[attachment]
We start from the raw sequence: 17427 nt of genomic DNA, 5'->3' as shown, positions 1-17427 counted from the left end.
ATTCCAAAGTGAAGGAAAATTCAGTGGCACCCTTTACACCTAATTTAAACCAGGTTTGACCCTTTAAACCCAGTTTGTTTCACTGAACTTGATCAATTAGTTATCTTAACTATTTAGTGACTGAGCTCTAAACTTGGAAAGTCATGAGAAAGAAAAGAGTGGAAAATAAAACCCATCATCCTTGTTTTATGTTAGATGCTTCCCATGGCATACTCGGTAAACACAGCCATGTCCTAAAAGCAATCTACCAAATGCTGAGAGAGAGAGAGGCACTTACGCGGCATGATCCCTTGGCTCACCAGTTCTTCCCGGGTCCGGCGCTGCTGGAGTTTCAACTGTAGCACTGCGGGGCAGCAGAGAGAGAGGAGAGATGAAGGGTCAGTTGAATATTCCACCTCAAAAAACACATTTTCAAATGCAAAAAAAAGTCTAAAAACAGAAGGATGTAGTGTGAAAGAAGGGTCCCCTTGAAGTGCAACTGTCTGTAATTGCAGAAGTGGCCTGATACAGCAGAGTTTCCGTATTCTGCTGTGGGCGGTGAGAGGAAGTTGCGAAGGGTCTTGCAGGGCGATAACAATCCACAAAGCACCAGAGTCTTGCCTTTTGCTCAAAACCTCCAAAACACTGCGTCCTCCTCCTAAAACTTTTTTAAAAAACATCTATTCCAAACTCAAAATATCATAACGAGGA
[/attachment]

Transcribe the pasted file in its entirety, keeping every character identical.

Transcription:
We start from the raw sequence: 17427 nt of genomic DNA, 5'->3' as shown, positions 1-17427 counted from the left end.
ATTCCAAAGTGAAGGAAAATTCAGTGGCACCCTTTACACCTAATTTAAACCAGGTTTGACCCTTTAAACCCAGTTTGTTTCACTGAACTTGATCAATTAGTTATCTTAACTATTTAGTGACTGAGCTCTAAACTTGGAAAGTCATGAGAAAGAAAAGAGTGGAAAATAAAACCCATCATCCTTGTTTTATGTTAGATGCTTCCCATGGCATACTCGGTAAACACAGCCATGTCCTAAAAGCAATCTACCAAATGCTGAGAGAGAGAGAGGCACTTACGCGGCATGATCCCTTGGCTCACCAGTTCTTCCCGGGTCCGGCGCTGCTGGAGTTTCAACTGTAGCACTGCGGGGCAGCAGAGAGAGAGGAGAGATGAAGGGTCAGTTGAATATTCCACCTCAAAAAACACATTTTCAAATGCAAAAAAAAGTCTAAAAACAGAAGGATGTAGTGTGAAAGAAGGGTCCCCTTGAAGTGCAACTGTCTGTAATTGCAGAAGTGGCCTGATACAGCAGAGTTTCCGTATTCTGCTGTGGGCGGTGAGAGGAAGTTGCGAAGGGTCTTGCAGGGCGATAACAATCCACAAAGCACCAGAGTCTTGCCTTTTGCTCAAAACCTCCAAAACACTGCGTCCTCCTCCTAAAACTTTTTTAAAAAACATCTATTCCAAACTCAAAATATCATAACGAGGA